There are two Taipei.
The first Taipei is a relentless, plundering industrial machine: as its cogs turned, it fell timber, guzzled industrial chemicals, churned out asbestos, and extruded smog and sewage (Williams, 1992). This Taipei had a glamorous sheen – it was poster child of the “Taiwan Miracle” – a rapid industrialization history from 1965-1986 that cemented Taiwan as an ‘Asian Tiger’ economy. This Taipei sent towering buildings into the sky, and heavy metal leachate into the earth. Both are still present today (Hseu et.al, 2010).
As part of Taiwan’s aggressive export strategies, numerous industries – such as the textile factory pictured above – experienced strong economic growth during the latter half of the 1900s. This period of rapid industrialisation will become known as the ‘Taiwan Miracle’
The second Taipei is borne from the shell of its industrial past. It is conflicted, because it knows that its industries brought both riches and pain. It is, however, reeling from decades of indiscriminate pollution and understands the acute need for environmental stewardship. Across various institutions and grassroots communities, the second Taipei is rethinking environmental geographies in convivial ways – seen in initiatives such as state-owned musical recycling trucks, radical eco-business models (see: battery-sharing kiosks for electric scooters) and the collective rallying against climate change when an impressive alliance of universities and NGOs marched in unity.
In a climate change rally last month, protestors pressured the government to act decisively towards net zero carbon emissions by 2050. The picture above shows a participant imitating a swim through a flood caused by rising sea levels
What then, of these tales of 2 Taipei? They are different – but inseparable, for they are but stories of the same city and its relationship with nature. We need these 2 contradictory dialectics to communicate with each other – from past to present, nature to urban. In short, to see the 2 Taipei as two parts of a same whole.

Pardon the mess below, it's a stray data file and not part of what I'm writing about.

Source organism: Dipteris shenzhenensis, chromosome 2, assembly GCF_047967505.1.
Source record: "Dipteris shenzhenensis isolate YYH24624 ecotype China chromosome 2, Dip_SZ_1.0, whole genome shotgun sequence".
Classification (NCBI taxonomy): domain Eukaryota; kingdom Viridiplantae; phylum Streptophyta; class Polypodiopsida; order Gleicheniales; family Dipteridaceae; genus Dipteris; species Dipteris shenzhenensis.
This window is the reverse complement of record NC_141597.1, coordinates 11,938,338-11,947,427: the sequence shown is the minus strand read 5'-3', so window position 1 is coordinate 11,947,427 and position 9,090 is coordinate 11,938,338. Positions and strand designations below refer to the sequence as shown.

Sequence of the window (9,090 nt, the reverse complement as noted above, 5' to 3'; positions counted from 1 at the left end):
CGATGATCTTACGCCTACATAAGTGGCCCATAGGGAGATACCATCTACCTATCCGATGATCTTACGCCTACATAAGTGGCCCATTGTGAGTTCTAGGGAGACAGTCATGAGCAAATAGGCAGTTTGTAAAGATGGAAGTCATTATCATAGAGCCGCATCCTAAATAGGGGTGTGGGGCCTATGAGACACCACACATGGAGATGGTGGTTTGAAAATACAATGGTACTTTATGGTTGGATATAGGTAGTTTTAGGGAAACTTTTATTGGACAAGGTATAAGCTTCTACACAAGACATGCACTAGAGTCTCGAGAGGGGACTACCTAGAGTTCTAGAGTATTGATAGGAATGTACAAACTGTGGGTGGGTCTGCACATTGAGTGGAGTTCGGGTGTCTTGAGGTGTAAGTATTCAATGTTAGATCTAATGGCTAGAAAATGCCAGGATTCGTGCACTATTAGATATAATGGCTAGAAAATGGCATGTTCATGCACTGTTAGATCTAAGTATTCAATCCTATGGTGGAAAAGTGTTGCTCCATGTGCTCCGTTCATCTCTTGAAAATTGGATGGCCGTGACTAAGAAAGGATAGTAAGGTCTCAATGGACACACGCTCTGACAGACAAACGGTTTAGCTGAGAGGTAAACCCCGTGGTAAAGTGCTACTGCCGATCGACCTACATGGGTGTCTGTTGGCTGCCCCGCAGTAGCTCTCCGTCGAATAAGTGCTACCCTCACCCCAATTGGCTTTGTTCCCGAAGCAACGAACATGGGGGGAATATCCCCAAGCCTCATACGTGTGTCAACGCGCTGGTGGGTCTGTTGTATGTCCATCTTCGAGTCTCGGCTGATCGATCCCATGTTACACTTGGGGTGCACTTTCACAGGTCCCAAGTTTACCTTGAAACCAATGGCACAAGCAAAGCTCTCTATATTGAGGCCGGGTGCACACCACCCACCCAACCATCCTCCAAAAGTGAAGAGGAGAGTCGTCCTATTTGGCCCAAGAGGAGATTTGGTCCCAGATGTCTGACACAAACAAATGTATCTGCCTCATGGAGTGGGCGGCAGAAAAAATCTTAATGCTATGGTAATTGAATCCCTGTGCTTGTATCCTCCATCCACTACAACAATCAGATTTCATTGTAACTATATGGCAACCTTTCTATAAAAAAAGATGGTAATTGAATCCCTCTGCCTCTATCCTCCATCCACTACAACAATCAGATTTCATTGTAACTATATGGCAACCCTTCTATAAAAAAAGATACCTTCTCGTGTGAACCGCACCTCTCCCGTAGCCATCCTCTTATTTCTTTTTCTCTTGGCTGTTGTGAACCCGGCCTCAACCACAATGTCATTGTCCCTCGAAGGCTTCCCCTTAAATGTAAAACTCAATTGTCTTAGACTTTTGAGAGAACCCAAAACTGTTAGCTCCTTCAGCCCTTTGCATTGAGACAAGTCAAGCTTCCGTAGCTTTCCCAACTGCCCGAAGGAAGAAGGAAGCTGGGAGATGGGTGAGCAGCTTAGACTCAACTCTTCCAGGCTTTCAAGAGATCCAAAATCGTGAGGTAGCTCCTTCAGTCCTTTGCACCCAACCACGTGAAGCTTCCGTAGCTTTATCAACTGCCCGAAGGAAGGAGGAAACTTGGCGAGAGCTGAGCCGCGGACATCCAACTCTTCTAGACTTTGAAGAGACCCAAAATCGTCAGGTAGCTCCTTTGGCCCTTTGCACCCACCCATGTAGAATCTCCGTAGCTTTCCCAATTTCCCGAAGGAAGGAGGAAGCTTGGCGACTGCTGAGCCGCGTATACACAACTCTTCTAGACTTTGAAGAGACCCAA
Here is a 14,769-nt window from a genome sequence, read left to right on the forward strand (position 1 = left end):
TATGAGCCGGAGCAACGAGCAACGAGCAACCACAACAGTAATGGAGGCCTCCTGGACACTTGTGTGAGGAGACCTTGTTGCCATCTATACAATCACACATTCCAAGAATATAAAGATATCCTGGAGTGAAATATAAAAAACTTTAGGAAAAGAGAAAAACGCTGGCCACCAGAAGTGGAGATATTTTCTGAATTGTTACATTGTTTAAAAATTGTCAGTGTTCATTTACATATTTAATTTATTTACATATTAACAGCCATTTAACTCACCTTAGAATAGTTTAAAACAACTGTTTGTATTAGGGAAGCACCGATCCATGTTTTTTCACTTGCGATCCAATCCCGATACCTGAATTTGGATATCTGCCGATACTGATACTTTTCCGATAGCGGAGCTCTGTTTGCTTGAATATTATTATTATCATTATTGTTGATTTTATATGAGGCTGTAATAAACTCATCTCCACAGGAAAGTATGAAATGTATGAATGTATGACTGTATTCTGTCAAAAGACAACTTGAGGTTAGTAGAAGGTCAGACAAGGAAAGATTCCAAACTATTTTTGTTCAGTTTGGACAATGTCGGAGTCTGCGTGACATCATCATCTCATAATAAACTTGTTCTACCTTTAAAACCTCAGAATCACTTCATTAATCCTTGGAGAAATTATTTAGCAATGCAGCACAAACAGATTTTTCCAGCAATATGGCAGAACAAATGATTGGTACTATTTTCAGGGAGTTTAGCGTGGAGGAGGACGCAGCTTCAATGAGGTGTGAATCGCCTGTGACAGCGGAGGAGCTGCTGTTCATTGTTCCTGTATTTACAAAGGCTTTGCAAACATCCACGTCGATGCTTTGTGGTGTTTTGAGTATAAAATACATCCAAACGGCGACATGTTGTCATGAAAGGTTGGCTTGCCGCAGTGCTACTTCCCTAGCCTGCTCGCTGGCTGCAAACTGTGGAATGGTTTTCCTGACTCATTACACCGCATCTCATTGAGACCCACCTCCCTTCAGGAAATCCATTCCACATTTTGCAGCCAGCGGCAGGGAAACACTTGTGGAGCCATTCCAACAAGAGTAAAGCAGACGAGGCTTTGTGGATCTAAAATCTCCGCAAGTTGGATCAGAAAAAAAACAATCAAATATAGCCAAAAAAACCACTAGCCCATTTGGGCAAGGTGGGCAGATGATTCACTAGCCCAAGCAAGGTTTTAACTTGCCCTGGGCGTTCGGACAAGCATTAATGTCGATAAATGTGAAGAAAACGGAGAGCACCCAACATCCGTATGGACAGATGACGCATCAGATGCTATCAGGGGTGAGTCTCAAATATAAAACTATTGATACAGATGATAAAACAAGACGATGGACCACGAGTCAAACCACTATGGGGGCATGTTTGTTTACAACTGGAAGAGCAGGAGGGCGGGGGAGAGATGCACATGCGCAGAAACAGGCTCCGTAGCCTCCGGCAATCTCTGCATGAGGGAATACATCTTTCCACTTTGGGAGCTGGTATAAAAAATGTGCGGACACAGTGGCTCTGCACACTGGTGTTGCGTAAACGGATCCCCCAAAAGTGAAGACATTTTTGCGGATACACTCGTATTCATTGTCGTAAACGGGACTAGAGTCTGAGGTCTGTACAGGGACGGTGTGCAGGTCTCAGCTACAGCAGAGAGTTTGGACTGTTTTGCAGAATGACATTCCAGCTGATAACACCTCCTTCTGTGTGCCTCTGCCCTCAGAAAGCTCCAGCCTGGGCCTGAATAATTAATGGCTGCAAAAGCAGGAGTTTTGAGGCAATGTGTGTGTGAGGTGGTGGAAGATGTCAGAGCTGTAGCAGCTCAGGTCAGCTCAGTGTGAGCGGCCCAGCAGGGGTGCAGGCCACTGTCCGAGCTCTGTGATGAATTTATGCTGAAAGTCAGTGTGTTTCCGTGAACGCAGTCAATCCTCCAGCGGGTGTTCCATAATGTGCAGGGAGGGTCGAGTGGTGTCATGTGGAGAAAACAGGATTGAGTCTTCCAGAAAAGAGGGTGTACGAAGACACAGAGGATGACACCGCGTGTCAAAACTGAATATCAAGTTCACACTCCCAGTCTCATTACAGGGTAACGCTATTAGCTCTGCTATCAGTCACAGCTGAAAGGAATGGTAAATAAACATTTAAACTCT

Revisiting Taipei through UPE
How can such reconciliatory dialogue occur? I allude to UPE’s ontology of ‘urban metabolism’:
‘Urban metabolism’ builds upon Latour’s (1993) argument that modern society’s material flows are hybridized networks that straddles both society and nature. Seen from this perspective, all urban objects thus possess an ‘Ariadne’s thread’ that ‘pass with continuity from the local to the global, from the human to the nonhuman’ (ibid:121). Accordingly, tracing this ‘Ariadne’s thread’ – following the movement of materials and its transformations in urban space – will reveal how extant socio-ecological forces ‘create’ the city from complex interrelations (Swyngedouw, 1996). Doing so requires transcendence across space (urban/nature), and also time (historically embedded infrastructure and practices)
As Taipei’s eco-consciousness gains traction, it must reconcile the discordant environmental rhetoric of its past and present. To this end, UPE enables this by asking two key questions:
- What are the socio-ecological circumstances that allowed existing society-nature relations to come into being?
- What are the intervening points within this network that allow Taipei to envision better urban encounters with nature?
These are all interesting questions, which I am excited to explore further in the weeks to come!
Swyngedouw, E. (1996) “The city as a hybrid: On nature, society and cyborg urbanization”, Capitalism Nature Socialism, 7, 2, 65-80.
Latour, B. (1993) We Have Never Been Modern, Cambridge, Massachusetts: Harvard University Press
Williams, J. (1992) “Environmentalism in Taiwan” in Simon, D. F. and Kau, M. Y. M. (eds) Taiwan: Beyond the Economic Miracle, New York: M. E. Sharpe
Hseu, Z. Y., S. W. Su, H. Y. Lai, H. Y. Guo, T. C. Chen and Chen, Z. S. (2010) “Remediation techniques and heavy metal uptake by different rice varieties in metal-contaminated soils of Taiwan: New aspects for food safety regulation and sustainable agriculture”, Soil Science & Plant Nutrition, 56, 1, 31-52.
Hioe, B. (2020) “March Against Climate Change by Young People Takes Place in Taipei” (WWW) Taiwan: New Bloom. (https://newbloommag.net/2020/09/27/climate-march-youth/, 28 Oct 2020).